In my head and in my writing, one thing must be pitted against another thing.
For Brain in a Jar, it was me vs. my dad, my dad vs. his dad, Alzheimer’s vs. all of us, time vs. memory, landscape vs. identity. The ultimate conflict in that book was life vs. death.
With this strategy in mind, I am entering my fourth and final battle with Swimming with the Dead.
And I intend to win.
There will be no fictionalized version of this story. I tried that approach for the outcome I wanted. Justice. But it was fake, fleeting and for naught. I must have the real thing.
SWD will be the true tail (tale) of a mermaid, who went to Seoul in an attempt to find her on-land self, but wound up in the company of a cold-blooded murderer.
Do you recall the first story of a mermaid? Hans Christian Andersen’s very grim tale? The Little Mermaid was a tragic figure. The price for giving up her fin in favor of feet was horrific–every step on land felt like walking on 10,000 knives. All for the love of an unworthy man.
My friend, The Killer, stabbed my Other Friend, with a knife 26 times. One of those wounds was vertical into her heel. And, as we now know, this Killer was “in love” with the person she killed.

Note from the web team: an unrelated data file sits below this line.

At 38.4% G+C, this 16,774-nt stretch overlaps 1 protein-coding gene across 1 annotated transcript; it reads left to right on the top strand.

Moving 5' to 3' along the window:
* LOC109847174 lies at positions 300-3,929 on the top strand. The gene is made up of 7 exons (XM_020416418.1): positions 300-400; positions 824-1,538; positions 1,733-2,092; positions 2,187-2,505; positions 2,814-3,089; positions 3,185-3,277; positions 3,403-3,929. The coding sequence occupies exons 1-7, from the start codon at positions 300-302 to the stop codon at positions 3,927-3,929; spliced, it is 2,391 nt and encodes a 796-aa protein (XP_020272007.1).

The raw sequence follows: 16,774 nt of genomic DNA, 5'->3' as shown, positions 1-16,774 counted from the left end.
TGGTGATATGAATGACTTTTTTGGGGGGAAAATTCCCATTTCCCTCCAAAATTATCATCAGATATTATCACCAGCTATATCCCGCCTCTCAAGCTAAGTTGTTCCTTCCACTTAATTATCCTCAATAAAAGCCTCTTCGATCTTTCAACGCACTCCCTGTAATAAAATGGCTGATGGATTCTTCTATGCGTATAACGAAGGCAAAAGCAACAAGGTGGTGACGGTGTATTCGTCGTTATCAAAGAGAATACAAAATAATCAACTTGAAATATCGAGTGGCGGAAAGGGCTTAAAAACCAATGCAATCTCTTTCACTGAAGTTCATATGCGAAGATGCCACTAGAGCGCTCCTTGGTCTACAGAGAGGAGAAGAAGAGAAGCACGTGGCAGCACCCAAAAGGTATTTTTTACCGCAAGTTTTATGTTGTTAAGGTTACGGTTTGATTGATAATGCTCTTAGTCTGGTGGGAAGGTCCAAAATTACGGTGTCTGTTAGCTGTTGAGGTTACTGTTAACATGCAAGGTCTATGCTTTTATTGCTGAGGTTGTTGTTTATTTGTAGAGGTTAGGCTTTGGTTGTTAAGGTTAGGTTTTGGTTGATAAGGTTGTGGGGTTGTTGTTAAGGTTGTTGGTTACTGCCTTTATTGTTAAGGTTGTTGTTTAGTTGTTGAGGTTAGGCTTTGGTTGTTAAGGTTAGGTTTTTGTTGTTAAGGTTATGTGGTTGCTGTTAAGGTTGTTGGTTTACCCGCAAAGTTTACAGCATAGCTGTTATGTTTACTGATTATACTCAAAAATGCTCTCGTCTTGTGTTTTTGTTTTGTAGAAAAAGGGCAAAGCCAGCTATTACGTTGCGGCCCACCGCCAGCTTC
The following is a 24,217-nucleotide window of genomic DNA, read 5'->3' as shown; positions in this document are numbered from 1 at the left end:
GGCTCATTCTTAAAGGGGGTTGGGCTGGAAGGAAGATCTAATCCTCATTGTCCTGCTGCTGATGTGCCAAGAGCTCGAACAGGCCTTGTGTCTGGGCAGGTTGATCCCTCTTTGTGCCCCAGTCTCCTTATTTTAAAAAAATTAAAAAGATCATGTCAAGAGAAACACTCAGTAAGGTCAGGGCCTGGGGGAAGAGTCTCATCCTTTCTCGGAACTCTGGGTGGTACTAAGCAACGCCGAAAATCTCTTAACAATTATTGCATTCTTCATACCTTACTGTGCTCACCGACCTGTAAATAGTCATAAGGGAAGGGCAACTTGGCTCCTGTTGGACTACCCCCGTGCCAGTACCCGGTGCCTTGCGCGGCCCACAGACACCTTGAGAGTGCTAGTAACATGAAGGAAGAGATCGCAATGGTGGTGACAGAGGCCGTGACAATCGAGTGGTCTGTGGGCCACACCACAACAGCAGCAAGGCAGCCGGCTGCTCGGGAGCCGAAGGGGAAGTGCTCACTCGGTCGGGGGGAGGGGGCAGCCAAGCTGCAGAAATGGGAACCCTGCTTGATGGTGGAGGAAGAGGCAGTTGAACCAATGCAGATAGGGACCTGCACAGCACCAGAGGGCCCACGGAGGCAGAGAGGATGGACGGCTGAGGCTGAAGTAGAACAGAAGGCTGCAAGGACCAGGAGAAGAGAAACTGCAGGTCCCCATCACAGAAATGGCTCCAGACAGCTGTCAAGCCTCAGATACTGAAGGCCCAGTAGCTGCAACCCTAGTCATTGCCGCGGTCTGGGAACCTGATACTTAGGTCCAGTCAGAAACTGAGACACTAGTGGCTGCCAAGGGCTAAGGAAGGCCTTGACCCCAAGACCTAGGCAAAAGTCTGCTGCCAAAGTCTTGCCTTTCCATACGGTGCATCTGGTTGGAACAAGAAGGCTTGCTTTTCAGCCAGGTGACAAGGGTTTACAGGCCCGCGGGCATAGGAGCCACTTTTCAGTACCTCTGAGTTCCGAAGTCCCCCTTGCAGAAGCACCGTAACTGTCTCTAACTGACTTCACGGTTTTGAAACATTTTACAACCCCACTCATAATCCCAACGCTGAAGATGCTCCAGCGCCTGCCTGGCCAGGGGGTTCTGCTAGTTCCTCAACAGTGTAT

Battles, and parallels, abound.
Koreans vs. Americans. Men vs. Women. Teachers vs. Students. East vs. West. Life vs. Death. Mermaids vs. Murderers.
All heel to toe. Pitted against each other, yet with much in common. Don’t we hate most what we recognize in ourselves? This is the lesson of the Korean Peninsula.
And the central ongoing battle of this story is my very own DMZ. How I am driven, to this day, to end a cold war. In my conflict, the killer keeps winning–blissfully unaware of my secret efforts to drown her. She continuously, whether purposely or inadvertently or accidentally, manages to stay one step ahead of justice.
Remember the Icelandic volcanic ash in 2010 that shut down airways to Europe? Well, that natural disaster had the side effect of keeping my brand new literary agent from taking my Swimming with the Dead manuscript from Singapore to the Frankfort Book Fair. As a result, the killer beat out Mother Nature, in addition to the CIA, FBI and Korean Police.
For the subsequent years since then, unbeknownst to the killer or the publishing world, every rejection letter for my manuscript was a victory for murder.
Now, in a final push to reunite myself, I will cross the line.
How does this story end?
The answer will surprise everyone. Especially the killer.
Carolyn Joyce Abel was killed 25 years ago today. By December 20, 2014, the truth will be known.
And victory will be mine.